Folk It

And “Timshel” by Mumford & Sons came through the speakers.

“…And you have your choices,
And these are what make a man great
His ladder to the stars…”

– Mumford & Sons
“Timshel” from Sigh No More (2009)

Sigh No More

Mumford & Son’s Sigh No More (2009)

{Source}

Of the band’s catalog, “Timshel” is a favorite of mine.  It’s comfortable to announce my being a fan in the midst of criticism of true fans of folk, who may poo-poo the band’s mainstream popularity.  It’s obvious they have kept that consistency after two albums, and you have to give them credit for that.  However, the band is now on hiatus for an indefinite amount of time.  According to pieces by Rolling Stone and CNN, the band’s popularity and demand for bigger and longer shows is tough.  I can only imagine how difficult of an industry it is.  The CNN article also mentions the time off taken by Red Hot Chili Peppers, The (fuckin’) Eagles, and Adele.  There is nothing wrong with taking time off to regain your composure, pursue personal endeavors, and simply hang out.  Who knows the amount of tension and annoyance that develops amidst these bands and artists through the years?  Taking time off is for the best; they worked hard creating songs that are part of our life’s soundtrack.  Let them pause while they are ahead.

Also, look at Red Hot Chili Peppers.  Anthony, Chad, and Flea have all hit the big 50.  Can you believe that, my generation?  They still kick ass after all these years.

We can still enjoy the sounds of The Avett Brothers and other folkies as we tolerate Phillip Phillips and his pop and even more mainstream take on the genre.  The latter is just terrible, and “Home”  and “Gone, Gone, Gone” are definitely is losing their flavors.  He’s already tainted with the American Idol presence, and his televised jump start still has him lagging behind when trying to fit in with the folk stars and artists:  Jason Mraz, Damien Rice, John Mayer, Bob Dylan, Ray LaMontagne, or whoever else he is trying to emulate into his personal and overly influenced sound.  Do you detect a little bit of country in there?  Stop it, Phillips; you’re being more redundant than your double name.

There.  Enjoy some music while you read.

I’ve written about my high school presentation about folk music during the 1960’s, boasted my adoration for Nick Drake, applauded Alexi Murdoch and his style, and (as every year) I cannot wait for the radio to play Arlo Guthrie’s “Alice’s Restaurant” on the radio.  I love simple acoustic music, and I find (as cliché as it is) Landon Pigg’s “Falling in Love at a Coffee Shop” more than appropriate to play, well, at a coffee shop.  This is just who I am.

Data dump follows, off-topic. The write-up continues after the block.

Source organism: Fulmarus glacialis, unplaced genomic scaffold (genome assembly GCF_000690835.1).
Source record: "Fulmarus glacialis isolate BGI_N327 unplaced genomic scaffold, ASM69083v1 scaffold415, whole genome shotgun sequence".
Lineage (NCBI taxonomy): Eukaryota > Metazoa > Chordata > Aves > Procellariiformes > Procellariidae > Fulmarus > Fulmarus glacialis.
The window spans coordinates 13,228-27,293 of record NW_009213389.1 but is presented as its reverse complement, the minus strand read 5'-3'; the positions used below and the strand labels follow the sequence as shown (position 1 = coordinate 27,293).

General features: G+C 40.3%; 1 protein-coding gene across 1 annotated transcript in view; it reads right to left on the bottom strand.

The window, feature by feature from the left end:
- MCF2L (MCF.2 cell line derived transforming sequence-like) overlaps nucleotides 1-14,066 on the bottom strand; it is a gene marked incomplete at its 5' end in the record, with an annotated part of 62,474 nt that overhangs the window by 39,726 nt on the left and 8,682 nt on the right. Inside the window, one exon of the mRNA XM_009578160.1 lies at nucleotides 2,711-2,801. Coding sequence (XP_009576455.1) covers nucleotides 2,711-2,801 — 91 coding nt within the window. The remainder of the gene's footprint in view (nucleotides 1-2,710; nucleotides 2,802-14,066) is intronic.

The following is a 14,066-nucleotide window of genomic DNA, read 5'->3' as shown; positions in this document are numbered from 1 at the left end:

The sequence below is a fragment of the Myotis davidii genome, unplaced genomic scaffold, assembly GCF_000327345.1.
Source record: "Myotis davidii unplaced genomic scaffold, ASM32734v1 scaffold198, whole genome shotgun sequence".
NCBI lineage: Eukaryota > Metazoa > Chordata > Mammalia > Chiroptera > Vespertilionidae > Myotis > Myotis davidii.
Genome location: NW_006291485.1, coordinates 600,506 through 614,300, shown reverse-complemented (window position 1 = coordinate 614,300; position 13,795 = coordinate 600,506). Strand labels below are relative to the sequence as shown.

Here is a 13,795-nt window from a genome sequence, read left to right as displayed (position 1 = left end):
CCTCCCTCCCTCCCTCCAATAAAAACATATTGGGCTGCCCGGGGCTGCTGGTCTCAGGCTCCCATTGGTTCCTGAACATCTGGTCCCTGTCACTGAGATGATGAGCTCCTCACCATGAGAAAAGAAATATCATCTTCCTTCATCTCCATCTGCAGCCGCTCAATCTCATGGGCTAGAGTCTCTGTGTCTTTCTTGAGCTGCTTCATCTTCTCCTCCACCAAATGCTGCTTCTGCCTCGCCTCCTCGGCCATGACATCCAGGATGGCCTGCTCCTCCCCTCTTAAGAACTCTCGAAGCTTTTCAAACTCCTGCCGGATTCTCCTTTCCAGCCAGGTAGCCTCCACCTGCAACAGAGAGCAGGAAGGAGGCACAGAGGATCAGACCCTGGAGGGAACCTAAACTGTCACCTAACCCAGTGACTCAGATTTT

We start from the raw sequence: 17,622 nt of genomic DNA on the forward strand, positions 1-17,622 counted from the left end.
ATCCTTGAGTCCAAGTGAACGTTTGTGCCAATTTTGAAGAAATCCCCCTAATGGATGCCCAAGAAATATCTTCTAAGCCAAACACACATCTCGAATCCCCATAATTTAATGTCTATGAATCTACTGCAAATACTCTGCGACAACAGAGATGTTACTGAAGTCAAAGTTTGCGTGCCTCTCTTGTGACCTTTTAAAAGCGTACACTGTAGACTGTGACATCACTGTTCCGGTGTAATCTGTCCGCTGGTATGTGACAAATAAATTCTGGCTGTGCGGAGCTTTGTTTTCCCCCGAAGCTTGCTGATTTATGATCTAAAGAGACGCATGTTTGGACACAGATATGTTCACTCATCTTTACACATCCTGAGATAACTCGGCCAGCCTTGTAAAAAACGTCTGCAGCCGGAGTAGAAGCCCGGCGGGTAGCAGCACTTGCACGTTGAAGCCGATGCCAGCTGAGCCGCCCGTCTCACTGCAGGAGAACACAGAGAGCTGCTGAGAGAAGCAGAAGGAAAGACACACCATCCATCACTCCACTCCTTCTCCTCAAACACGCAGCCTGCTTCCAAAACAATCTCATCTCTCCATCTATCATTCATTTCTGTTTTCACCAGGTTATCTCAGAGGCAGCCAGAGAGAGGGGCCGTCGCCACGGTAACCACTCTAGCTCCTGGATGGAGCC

Joe and I had another morning coffee meeting what will be yesterday at Cafe Kubal.  Poe the Gnome was there, too; he has to be mentioned, because he will get on my case if I don’t.  Gnomes are tricky beings, and it’s best to stay on their good sides.  We caught up, rehashed and repeated ourselves (because this is what happens when you start hanging out with people you recently meet), and we talked about the love of music and writing and movies.  More importantly, we didn’t stress it, but we spoke of life, love and relationships, and pursuits of happiness.  Importantly, yes, How I Met Your Mother was brought up.  Screw you, haters.

Of the songs playing came one or two Mumfords, Regina Spektor’s “Eet,” Glen Hansard and Marketa Irglova’s “Falling Slowly” from the Once (2007) soundtrack, and Ray LaMontagne played a tune for the customers.

Joe and I spoke about choices and our faults.  The lyrics from “Timshel” resonates with what we spoke of, and I am fitting the lyrics loosely where appropriate.  We have our choices.  We have our desires.  We have our aspirations.  We make mistakes, and (hopefully) learn from them.  We learn from other’s mistakes.  Let us utilize the patience we have been granted (even, for some of us, as little as we may have), and hear others out before we judge or write them off.

We all hit points in our pursuits where we want to back away.  Doubt and resistance settles in, and it’s constructive to overcome these obstacles.  Once we do, this glorification is as satisfying as a fever breaking.

I learn a lot from my friends.  To paraphrase what I got from Joe:  It’s best to suck it up, the pressure and doubt, and sprint it out to the finish once you reach the point wher you realize that you got over the last major hump.  Hell, you can even do a victory stance, dance, or gesture in the end.  Who cares who is watching.  Whatever emotion is generated by those affected can be inspiring to them.

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